Are you a Michigan resident who recently discovered a caterpillar or even several caterpillars in your yard? Or did your child come home and present you with one of these creepy crawlers, asking you to identify it? Knowing the various types of caterpillars indigenous to your state is a fun hobby, but it is also useful to be able to tell which caterpillars will morph into beautiful butterflies, which ones will grow to be real garden pests and which ones are poisonous and should be avoided. If you happen to be a lepidopterist, you'll really want to know which caterpillars will morph into butterflies.
Observe the caterpillar you have found. Note its markings and other characteristics. Know that in Michigan there are about 89 different species of caterpillars, so look for distinguishing features in your specimen.
Take note of its color, pattern, hair density and any distinctive features, using a good identification guide. For example, if the specimen you found is green and spotted with sparse hair, you have stumbled upon either Antheraea polyphemus, Eacles imperialis or Heliothis virescens. Look at your caterpillar's particular characteristics in comparison to the ones depicted in your field guide to make a precise identification.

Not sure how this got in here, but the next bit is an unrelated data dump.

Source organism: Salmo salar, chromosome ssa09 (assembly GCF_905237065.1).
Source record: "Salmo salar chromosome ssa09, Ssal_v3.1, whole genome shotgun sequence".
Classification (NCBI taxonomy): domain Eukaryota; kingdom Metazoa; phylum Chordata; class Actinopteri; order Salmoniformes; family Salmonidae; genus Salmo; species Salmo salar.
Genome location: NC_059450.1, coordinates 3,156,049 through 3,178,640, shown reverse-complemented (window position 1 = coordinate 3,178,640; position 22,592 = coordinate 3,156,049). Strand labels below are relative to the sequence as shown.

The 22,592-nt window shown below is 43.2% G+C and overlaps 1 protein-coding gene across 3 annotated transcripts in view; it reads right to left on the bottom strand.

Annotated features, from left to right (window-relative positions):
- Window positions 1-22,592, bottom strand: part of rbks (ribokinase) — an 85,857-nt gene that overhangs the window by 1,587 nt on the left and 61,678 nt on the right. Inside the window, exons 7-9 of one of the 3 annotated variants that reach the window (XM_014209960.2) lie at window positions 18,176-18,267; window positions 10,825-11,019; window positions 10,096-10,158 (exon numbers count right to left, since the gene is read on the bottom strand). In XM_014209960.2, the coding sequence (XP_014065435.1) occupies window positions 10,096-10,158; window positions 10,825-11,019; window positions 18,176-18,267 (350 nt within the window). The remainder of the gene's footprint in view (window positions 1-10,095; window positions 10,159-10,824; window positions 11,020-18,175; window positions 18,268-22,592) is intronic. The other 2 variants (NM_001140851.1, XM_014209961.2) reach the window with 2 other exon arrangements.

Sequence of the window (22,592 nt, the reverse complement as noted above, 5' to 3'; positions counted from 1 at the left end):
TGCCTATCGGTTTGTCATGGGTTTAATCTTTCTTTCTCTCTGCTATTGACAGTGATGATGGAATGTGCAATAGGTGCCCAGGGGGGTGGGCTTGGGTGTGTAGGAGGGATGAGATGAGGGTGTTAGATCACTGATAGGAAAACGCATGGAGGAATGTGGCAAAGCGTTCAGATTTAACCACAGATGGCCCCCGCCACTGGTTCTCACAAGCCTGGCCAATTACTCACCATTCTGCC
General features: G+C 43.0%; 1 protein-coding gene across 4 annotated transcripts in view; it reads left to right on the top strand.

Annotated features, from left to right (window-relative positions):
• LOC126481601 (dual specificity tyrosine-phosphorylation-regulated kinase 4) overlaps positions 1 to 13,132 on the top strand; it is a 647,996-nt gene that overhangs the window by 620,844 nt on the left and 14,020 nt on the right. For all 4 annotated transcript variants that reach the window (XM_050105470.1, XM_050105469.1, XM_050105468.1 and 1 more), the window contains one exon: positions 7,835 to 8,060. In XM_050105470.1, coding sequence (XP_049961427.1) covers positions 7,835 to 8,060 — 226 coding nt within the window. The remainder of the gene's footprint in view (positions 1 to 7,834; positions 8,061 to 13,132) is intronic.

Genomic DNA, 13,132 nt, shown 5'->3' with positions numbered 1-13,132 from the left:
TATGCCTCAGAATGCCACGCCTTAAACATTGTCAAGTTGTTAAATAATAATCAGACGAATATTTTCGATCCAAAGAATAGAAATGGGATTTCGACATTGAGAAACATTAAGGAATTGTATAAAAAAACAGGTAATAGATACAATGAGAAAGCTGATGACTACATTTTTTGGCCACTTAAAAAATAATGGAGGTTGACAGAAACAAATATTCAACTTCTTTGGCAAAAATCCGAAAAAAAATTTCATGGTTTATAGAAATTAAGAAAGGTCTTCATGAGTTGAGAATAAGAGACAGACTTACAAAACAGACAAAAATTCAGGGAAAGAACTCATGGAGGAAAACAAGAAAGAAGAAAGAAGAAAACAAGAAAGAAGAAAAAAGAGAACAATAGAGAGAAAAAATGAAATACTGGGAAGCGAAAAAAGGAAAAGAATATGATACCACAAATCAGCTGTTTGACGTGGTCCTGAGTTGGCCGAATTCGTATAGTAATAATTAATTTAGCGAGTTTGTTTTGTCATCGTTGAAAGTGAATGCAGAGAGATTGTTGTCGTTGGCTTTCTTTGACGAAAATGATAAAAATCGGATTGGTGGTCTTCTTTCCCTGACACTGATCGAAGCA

Check to see if your caterpillar will end up morphing into a moth, which is a real pest that needs to be eliminated. One of the more common pests in Michigan is the gypsy moth. Gypsy moth caterpillars are distinguished by pairs of red and blue spots down their backs. if you find one or some of these, eliminate them because over time they do severe damage to trees.